Whether you’re 20 or 60, keeping your daily lifestyle as active as possible is perhaps the most beneficial thing you can do for your health. Routine activities like gardening and DIY are remarkably effective at lowering your risk of disease, according to new research. But are active hobbies still needed when you do gym workouts each week?
The most recent study published last week in the British Journal of Sports Medicine found that people with plenty of daily activity, often just simple physical hobbies, had a much lower risk death from any cause. The 12-year long research analysed the exercise patterns of 4,000 people in Sweden and found that over 60s, unsurprisingly, exercised the least. However, the researchers also found that even in the older adults who didn’t do regular exercise, simply doing regular daily activities like fixing the car was still enough to decrease their risks of strokes and reduce their heart disease risk by 27 percent.
So are ‘proper’ exercises still worth doing?
Yes. In fact, the Swedish research found that ‘real’ exercise was still the most effective measure to prevent heart disease and strokes. Children also need at least an hour each day of moderate activity which leaves them breathing harder.
But active hobbies are undoubtedly beneficial everyone and should be included as part of a healthy lifestyle. Although the research is particularly important for older people, all ages can heed the advice to keep our daily lives as active as possible, whether at the gym, work or home. Avoid collapsing on the sofa whenever you’re at home and you are establishing good habits for the rest of your life.
If you have active hobbies you don’t have to worry too much if you miss a gym session, or if illness or injury means you have to engage in more gentle activities for a few weeks. Just keep moving around in other ways. Plus, if you generally prefer a gentle swim to sweating it out doing high intensity workouts don’t worry that your workout isn’t as beneficial. As long as you are doing something which makes you breathe faster, feel warmer and makes your heart beast faster you are still benefitting your heart and body. Aim for 150 minutes each week and you know you’re keeping your body ticking over nicely.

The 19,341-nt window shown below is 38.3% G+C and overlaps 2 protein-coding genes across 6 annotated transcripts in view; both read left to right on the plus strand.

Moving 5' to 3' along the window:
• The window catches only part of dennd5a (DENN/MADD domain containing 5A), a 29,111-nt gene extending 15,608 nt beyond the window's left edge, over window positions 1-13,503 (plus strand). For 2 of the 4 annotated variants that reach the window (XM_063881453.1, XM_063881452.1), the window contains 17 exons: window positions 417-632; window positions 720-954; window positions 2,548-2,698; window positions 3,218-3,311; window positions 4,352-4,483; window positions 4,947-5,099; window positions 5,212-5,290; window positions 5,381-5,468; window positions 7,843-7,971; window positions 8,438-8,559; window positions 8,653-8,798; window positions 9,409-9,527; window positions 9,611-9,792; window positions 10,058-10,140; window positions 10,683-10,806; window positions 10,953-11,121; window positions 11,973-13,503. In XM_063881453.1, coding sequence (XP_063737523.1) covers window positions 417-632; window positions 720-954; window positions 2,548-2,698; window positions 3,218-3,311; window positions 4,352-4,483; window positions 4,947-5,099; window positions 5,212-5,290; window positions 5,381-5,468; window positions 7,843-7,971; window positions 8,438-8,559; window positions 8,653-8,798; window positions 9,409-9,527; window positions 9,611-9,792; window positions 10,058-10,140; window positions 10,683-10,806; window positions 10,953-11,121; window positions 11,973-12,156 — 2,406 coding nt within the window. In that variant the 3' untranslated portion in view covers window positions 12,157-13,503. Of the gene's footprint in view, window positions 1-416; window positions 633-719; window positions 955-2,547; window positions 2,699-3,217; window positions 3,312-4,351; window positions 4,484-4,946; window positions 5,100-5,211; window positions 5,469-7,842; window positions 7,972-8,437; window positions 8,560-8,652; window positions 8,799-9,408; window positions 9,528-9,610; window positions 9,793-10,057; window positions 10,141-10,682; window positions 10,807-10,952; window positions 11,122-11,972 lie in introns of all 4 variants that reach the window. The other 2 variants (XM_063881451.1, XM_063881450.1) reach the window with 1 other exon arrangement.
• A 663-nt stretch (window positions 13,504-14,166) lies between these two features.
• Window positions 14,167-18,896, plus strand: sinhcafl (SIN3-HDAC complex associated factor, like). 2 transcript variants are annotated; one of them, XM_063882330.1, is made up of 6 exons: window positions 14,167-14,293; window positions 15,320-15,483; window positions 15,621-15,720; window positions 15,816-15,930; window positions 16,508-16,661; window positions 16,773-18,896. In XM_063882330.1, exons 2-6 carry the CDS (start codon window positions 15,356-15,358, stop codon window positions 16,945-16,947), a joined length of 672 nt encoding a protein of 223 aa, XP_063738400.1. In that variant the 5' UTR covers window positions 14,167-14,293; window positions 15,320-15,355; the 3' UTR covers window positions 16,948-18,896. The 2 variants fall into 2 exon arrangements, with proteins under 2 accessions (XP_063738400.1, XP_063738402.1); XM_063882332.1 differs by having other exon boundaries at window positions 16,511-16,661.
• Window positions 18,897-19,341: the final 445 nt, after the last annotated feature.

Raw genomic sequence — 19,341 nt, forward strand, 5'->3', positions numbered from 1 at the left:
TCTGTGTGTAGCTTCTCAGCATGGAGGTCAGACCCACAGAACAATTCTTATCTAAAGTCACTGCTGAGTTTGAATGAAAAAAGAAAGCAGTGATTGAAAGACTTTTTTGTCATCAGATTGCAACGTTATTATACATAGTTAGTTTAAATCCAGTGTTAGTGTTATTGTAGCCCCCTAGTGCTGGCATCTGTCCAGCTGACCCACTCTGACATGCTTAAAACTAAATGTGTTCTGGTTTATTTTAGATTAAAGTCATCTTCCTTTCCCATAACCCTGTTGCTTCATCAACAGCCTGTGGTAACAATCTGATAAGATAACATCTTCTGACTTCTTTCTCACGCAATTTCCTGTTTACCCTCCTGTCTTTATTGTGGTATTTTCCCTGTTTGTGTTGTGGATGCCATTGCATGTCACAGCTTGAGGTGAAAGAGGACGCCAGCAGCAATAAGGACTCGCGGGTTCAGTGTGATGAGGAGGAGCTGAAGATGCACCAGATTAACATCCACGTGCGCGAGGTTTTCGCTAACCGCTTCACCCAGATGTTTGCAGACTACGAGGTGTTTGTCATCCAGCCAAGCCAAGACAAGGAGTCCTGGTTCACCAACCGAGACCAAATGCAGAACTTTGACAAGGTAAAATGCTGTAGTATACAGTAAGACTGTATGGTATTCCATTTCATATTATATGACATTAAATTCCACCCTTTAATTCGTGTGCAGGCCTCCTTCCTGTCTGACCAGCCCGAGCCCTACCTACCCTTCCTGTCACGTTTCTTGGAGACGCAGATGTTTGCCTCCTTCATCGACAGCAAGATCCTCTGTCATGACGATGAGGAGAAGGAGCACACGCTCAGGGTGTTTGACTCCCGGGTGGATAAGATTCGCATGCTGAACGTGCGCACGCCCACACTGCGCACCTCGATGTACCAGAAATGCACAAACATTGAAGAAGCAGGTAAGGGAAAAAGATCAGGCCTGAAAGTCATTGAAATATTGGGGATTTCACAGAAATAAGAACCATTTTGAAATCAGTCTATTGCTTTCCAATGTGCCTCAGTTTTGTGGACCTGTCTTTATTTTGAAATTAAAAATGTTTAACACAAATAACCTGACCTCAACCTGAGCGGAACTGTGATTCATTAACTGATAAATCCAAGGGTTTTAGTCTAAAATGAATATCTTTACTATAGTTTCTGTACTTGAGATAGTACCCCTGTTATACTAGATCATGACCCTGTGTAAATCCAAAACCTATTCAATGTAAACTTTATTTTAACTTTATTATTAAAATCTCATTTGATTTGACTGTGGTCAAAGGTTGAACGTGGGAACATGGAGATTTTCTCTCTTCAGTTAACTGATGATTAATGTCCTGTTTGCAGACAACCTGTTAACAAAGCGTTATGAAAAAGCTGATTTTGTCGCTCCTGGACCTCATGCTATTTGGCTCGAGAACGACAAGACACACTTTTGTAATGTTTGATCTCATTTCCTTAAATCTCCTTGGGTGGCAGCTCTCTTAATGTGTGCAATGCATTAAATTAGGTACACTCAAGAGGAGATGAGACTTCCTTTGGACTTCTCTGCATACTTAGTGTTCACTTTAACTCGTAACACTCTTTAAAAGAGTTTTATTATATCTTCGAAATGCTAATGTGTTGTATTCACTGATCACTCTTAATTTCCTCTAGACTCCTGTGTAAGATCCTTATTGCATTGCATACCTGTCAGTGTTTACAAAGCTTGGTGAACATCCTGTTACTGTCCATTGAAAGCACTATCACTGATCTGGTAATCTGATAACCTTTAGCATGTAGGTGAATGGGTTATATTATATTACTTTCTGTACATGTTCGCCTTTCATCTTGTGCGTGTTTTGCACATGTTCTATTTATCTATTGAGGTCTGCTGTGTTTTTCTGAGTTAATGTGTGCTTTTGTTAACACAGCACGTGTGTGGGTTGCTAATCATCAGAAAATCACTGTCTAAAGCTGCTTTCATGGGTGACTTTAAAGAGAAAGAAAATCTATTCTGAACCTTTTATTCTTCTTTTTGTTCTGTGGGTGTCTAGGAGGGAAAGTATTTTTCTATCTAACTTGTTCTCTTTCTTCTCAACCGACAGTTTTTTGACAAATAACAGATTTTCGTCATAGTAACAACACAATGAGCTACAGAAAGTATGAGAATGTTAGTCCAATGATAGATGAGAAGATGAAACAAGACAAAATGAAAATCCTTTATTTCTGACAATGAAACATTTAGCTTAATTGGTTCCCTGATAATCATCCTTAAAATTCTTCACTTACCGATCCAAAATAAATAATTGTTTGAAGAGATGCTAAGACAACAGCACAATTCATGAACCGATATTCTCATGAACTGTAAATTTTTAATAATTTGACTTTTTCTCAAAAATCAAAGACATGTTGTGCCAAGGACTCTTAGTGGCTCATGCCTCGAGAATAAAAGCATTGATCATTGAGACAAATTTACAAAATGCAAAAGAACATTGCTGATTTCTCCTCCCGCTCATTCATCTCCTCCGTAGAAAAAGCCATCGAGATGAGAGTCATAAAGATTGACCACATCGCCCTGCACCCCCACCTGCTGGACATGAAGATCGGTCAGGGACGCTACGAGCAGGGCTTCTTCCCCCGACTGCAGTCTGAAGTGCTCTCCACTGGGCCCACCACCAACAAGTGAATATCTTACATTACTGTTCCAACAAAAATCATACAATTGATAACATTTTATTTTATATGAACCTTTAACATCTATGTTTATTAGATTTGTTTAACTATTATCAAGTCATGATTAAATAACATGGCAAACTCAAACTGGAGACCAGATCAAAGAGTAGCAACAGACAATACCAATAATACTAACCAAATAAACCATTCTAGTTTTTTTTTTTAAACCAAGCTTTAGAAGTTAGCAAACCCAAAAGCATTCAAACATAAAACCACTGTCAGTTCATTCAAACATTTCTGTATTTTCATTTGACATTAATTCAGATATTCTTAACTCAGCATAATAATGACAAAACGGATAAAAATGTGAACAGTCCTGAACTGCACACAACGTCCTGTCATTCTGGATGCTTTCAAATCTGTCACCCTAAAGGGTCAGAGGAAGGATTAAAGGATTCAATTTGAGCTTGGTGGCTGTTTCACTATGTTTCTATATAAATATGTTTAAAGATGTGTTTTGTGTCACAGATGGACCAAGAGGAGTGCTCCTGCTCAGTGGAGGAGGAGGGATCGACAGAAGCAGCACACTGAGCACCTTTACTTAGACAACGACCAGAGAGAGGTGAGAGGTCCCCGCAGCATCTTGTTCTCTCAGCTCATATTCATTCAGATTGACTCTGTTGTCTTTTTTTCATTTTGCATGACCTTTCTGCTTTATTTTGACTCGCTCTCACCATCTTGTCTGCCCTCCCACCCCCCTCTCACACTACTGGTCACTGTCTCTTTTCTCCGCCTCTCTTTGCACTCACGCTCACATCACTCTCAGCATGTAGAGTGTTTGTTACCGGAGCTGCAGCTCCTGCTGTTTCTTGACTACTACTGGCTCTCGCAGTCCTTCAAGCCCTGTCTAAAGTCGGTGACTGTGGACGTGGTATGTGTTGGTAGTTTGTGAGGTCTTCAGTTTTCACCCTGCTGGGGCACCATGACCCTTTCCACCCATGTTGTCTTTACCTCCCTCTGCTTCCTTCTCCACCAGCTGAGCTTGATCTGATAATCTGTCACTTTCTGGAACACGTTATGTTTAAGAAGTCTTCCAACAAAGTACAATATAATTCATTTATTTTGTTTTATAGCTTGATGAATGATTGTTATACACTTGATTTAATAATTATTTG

At its most simple, anything we can do to avoid a sedentary lifestyle is the key to great heart health. In particular, try to be on your feet doing something for most of the day. A 2012 study found that people who spend less than three hours a day sitting down could add two years to their lifespan. Sitting down is also believed to disrupt hormone production, which has implications for our tissues and organs.
The key to keeping active is doing something you enjoy, which is why hobbies are so effective. Here’s some ideas.
Gardening. The low-impact tasks we do in the garden such as digging, weeding, mowing the lawn and hoeing add up to a well-balanced workout which helps to tone our muscles and exercise our heart. About 200 calories can be burned from 30 minutes of moderate-intensity gardening so it’s a great way to control body fat. Gardeners have been shown to have significantly lower body mass index and less chance of obesity than non-gardeners. Gardens also provide a chance to grow healthy food and improve your diet. Gardening has also been shown to be great for mental health. Done regularly, it can relieve stress as well as significantly improve the symptoms of depression.
DIY. Whether you’re hanging wallpaper, assembling a shelving unit or fixing the plumbing, doing home improvements burns calories and can boost your general health and well-being. You may do all kinds of stretches, lifts and bends while expending energy to have a great home and keep your health on track too. Raking leaves burns around 250 calories an hour, while painting walls burns over 200 calories. As well as working up a sweat, DIY helps you to gain confidence and boost your self-esteem.
Baking. Baking is physical work. Kneading bread dough, for example, is practically a full-body exercise when done energetically. Great for your arms, pectoral muscles and mid-section, 5-10 minutes of kneading raises your heart rate and is great therapy for stress.
Sex. Yes, it really does count as exercise. A 30 minute sex session will burn around 75 calories, and stretch and strengthen your muscles. It’s a great way to get the blood pumping and boost immunity too, but before you cancel the gym membership, consider getting sweaty in the gym first, then enjoying the feel-good benefits with your partner later.
As well as taking up active hobbies, aim to keep yourself moving as much as possible, even when you’re not at the gym. You will keep yourself warmer at home over winter, plus get plenty of things done. The best advice is to avoid being sedentary as if your life depended on it, because it really does.
by Jessica Ward
by Jessica Ward
by Laura Briggs
by Jessica Ward
by Jessica Ward